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NUS chemists have developed a more effective method using heavy water splitting to swap hydrogen atoms on organic molecules with their heavier cousins (deuterium) for pharmaceutical applications.
By incorporating deuterium (a heavy isotope of hydrogen) in medicinal drug molecules, it can improve their metabolism while retaining therapeutic effects. This has emerged as a viable strategy for the development of more effective drugs for the pharmaceutical industry. In this process, selected hydrogen atoms in the drug molecules are exchanged with deuterium atoms in a process known as deuteration. The resulting carbon-deuterium (C-D) bonds which are stronger (more inert) than the carbon-hydrogen (C-H) bonds change the absorption, distribution, and toxicological properties of the drugs. This is typically carried out using the hydrogen/ deuterium (H/D) exchange process. The process involves high temperatures, acidic/ alkaline reagents and/ or noble metal catalysts, and is carried out over multiple cycles. However, such processing conditions may cause drug molecules to degrade and many unwanted side reactions may occur due to the presence of the various molecular functional groups.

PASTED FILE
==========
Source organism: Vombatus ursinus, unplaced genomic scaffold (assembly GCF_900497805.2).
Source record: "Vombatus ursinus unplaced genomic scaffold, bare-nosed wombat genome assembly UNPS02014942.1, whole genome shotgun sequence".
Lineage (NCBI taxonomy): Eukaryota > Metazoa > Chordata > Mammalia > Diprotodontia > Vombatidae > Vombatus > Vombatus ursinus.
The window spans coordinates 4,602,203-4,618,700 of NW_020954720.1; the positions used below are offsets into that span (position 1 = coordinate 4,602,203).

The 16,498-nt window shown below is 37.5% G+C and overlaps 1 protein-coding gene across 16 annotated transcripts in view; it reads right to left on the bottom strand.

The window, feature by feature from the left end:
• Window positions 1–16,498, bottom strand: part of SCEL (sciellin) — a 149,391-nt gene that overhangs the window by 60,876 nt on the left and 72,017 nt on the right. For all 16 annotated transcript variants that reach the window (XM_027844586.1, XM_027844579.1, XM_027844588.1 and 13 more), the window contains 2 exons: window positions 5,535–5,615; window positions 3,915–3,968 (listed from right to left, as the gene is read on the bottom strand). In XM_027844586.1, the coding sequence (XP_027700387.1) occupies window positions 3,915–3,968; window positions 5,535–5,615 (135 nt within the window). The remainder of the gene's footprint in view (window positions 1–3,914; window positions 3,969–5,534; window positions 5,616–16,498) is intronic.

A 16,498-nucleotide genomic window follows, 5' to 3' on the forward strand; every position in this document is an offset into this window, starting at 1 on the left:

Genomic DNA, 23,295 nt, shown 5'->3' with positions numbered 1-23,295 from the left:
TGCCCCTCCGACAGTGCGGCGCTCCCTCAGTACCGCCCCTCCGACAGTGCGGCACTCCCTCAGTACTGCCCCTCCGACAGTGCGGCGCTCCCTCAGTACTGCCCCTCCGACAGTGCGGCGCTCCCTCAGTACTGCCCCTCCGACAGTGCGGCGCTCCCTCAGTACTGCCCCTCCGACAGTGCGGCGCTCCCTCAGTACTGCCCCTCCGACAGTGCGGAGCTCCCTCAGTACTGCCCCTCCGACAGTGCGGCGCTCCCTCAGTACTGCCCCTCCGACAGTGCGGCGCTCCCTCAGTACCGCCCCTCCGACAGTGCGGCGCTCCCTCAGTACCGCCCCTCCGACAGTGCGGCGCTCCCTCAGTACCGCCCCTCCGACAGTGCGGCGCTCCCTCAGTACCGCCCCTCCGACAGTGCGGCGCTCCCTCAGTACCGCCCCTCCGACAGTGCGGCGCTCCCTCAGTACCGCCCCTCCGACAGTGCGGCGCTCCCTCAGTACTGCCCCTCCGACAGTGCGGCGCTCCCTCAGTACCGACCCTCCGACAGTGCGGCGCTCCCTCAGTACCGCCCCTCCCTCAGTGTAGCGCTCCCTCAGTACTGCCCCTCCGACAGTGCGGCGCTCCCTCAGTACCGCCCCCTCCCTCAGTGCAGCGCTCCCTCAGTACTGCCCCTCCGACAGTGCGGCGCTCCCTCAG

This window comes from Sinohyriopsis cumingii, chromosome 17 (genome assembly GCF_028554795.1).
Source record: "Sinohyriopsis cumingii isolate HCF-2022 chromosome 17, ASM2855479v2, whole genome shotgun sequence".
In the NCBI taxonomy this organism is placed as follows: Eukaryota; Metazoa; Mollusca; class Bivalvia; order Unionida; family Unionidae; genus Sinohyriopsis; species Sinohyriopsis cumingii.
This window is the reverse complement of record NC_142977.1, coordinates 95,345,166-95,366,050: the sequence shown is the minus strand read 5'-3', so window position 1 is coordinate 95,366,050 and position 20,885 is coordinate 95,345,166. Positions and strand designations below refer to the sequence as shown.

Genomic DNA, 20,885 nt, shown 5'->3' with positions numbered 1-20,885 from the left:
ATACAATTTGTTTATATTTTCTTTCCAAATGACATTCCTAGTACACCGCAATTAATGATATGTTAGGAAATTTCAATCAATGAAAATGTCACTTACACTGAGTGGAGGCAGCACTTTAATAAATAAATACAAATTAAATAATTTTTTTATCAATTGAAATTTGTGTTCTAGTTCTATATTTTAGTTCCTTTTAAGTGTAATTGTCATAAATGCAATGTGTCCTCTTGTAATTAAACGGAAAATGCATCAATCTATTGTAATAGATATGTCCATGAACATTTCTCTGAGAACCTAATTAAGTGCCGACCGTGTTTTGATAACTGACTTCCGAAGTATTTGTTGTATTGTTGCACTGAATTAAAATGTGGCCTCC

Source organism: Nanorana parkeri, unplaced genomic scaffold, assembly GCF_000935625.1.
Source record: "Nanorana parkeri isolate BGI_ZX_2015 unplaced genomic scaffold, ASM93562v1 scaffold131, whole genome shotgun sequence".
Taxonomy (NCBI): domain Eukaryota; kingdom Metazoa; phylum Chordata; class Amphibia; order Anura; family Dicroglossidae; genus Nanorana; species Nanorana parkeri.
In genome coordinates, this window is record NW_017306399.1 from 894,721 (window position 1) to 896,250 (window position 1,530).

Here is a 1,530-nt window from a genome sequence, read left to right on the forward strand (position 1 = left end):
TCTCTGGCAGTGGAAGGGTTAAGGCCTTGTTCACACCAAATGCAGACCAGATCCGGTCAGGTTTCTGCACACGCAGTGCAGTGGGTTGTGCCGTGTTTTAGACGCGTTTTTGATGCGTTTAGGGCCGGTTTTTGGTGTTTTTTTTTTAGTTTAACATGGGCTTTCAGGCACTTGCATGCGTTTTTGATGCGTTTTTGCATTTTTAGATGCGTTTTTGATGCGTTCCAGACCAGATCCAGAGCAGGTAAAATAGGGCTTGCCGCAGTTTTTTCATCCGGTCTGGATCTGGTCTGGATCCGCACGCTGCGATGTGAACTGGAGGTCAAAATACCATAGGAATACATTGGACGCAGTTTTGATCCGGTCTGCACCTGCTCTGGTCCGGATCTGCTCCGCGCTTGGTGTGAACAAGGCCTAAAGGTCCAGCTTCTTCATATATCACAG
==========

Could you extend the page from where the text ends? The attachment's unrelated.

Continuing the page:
Team - Prof - LOH - Kian - Ping
A team led by Prof LOH Kian Ping, from the Department of Chemistry, NUS in collaboration with Shenzhen University has developed a method which can selectively control the deuteration of organic molecules (which can be used for medicinal drugs) and operate under mild reaction conditions. This is achieved by using a II-VI semiconductor as catalyst to photochemically spilt heavy water (D2O). D2O is made up of the hydrogen isotope...
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